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How does it feel to destroy a theatre? Pretty good actually! Written by Emma Frankland

[Photo credit: Rosie Powell]

Ovalhouse has had an incredible performance history on this location for the past 55 years. From the work of queer and feminist theatre legends like Gay Sweatshop and Monstrous Regiment to being a constant home for young people’s groups, OAP aerobics and, at one time, the UK Black Panthers. And this will be the final season on its current site...

I’ve seen many performances in this building over the years and personally it’s been an important place in my development as an artist.

Some productions that stand out for me were Chris Goode’s ‘God/ Head’ (during rehearsal for which I was a guest performer and was one of the earliest times I recall coming out to somebody as trans) and La John Joseph’s ‘Boy In a Dress’, staged amongst an imaginary demolition with a beautiful dress made of paper. Remnants of both shows remain as fragments of posters on a toilet wall. There are so many histories in this building.

The first work I ever did on my None of Us is Yet a Robot project was in this building and when researching Ovalhouse’s trans histories, I was reminded that a trans vigil I held in 2015 was the catalyst for gender neutral public toilets signage being implemented - something that, incredibly, has remained in place ever since, making Ovalhouse surely one of the earliest adopters of inclusive bathroom signage that doesn’t simply repurpose accessible toilets as “gender neutral”.

This fact is typical of their ethos and what, I think, makes it such a unique philosophy - to always be a home for the voice that needs it most in that moment.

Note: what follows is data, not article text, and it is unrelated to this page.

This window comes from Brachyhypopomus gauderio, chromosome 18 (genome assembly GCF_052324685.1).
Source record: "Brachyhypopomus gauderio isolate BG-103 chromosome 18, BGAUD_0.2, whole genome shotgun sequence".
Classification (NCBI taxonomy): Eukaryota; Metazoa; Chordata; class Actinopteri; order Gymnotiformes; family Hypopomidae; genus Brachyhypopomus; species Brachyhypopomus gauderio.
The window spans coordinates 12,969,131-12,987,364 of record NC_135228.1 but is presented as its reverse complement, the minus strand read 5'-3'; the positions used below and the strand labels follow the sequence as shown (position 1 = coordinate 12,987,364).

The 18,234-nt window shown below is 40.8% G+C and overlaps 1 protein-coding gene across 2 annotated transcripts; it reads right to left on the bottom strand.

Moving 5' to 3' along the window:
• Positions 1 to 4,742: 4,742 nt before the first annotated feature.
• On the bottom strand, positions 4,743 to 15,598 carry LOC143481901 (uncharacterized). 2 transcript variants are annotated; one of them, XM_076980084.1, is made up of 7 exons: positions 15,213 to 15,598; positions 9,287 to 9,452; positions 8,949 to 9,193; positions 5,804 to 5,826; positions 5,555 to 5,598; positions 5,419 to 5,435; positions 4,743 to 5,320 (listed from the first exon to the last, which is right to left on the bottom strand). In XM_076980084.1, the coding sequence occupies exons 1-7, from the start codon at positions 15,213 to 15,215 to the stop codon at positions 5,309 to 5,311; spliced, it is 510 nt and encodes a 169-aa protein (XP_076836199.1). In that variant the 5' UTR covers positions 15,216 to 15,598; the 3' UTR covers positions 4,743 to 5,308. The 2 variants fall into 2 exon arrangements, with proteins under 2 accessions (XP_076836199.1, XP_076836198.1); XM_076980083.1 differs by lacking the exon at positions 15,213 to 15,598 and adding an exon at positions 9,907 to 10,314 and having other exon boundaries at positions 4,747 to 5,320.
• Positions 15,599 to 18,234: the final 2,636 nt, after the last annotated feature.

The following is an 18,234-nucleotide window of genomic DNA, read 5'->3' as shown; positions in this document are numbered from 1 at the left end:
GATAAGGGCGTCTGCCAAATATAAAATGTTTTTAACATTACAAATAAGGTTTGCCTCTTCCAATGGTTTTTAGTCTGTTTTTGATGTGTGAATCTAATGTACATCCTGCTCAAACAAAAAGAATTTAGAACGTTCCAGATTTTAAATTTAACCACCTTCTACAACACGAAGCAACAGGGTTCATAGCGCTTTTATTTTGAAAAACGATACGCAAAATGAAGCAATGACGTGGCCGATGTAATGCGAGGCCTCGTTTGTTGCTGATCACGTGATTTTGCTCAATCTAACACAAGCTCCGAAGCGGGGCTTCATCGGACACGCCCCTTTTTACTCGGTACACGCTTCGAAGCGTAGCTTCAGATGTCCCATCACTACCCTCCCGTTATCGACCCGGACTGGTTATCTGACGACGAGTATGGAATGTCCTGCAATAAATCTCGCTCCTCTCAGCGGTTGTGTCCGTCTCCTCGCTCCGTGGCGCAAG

And now we are demolishing it, with love and kindness... and a group of kick ass trans women and femmes from all over the world. And, in 2019, trans women are definitely a vulnerable group that require a voice.

I’m so excited by the core company, we’ve come together from the UK, Indonesia and North America and it’s a group of well established, strong trans femmes.

From the UK, Travis Alabanza whose incredible show Burgerz, has changed the way in which audiences are engaging with trans work. Historian and performer, Morgan M Page whose podcast “one from the vaults” documents all the “dirt, glamour and gossip of trans history” and has taught me so much about our past.

We are joined by Gein Wong who was the director of World Pride’s ‘Stonewall 45” event in Toronto and by Indonesian artist Tamarra, with whom I travelled South Sulawesi earlier this year - spending time with and learning from an ancient community of trans people.

Each guest brings their own individual strength and fire and the combination of us all together has been electric. Especially as historically we are kept apart... further to the onstage company, we have a large and talented group of designers, artists and writers who are all, also, trans identified.. and on each night we’ll be joined by a guest performer, also from the trans community.

Across the 6 weeks of the project we’ll have seen 30 trans artists collaborate together to make something - it feels game changing. The manner in which we communicate and support each other’s needs - the care.

Ovalhouse continues to offer a space for radical and urgent performance.. even as the building is literally demolished around us.

Emma Frankland

We Dig
4-19 October
info and tickets: www.ovalhouse.com

[Photo credit: Rosie Powell]

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